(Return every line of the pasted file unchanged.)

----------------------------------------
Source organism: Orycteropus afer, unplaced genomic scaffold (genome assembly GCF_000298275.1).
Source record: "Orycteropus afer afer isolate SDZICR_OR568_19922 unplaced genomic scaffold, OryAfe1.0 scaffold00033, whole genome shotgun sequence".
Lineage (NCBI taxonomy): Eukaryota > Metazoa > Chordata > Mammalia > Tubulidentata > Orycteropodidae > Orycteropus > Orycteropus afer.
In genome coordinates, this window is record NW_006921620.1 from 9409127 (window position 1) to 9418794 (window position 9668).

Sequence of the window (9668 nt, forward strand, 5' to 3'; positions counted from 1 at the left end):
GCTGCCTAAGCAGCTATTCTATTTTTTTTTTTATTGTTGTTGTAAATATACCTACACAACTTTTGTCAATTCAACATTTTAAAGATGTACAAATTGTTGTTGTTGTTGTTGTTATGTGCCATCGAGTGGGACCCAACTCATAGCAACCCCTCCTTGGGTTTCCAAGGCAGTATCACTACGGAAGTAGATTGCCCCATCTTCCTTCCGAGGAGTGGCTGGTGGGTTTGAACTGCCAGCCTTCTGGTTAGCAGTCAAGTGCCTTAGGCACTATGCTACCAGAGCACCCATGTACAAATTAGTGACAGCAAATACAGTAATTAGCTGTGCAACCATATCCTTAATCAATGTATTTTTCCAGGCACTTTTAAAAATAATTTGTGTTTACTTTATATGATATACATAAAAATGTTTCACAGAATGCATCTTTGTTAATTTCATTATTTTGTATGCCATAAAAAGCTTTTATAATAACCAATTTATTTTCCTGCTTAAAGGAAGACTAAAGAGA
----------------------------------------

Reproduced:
Source organism: Orycteropus afer, unplaced genomic scaffold (genome assembly GCF_000298275.1).
Source record: "Orycteropus afer afer isolate SDZICR_OR568_19922 unplaced genomic scaffold, OryAfe1.0 scaffold00033, whole genome shotgun sequence".
Lineage (NCBI taxonomy): Eukaryota > Metazoa > Chordata > Mammalia > Tubulidentata > Orycteropodidae > Orycteropus > Orycteropus afer.
In genome coordinates, this window is record NW_006921620.1 from 9409127 (window position 1) to 9418794 (window position 9668).

Sequence of the window (9668 nt, forward strand, 5' to 3'; positions counted from 1 at the left end):
GCTGCCTAAGCAGCTATTCTATTTTTTTTTTTATTGTTGTTGTAAATATACCTACACAACTTTTGTCAATTCAACATTTTAAAGATGTACAAATTGTTGTTGTTGTTGTTGTTATGTGCCATCGAGTGGGACCCAACTCATAGCAACCCCTCCTTGGGTTTCCAAGGCAGTATCACTACGGAAGTAGATTGCCCCATCTTCCTTCCGAGGAGTGGCTGGTGGGTTTGAACTGCCAGCCTTCTGGTTAGCAGTCAAGTGCCTTAGGCACTATGCTACCAGAGCACCCATGTACAAATTAGTGACAGCAAATACAGTAATTAGCTGTGCAACCATATCCTTAATCAATGTATTTTTCCAGGCACTTTTAAAAATAATTTGTGTTTACTTTATATGATATACATAAAAATGTTTCACAGAATGCATCTTTGTTAATTTCATTATTTTGTATGCCATAAAAAGCTTTTATAATAACCAATTTATTTTCCTGCTTAAAGGAAGACTAAAGAGA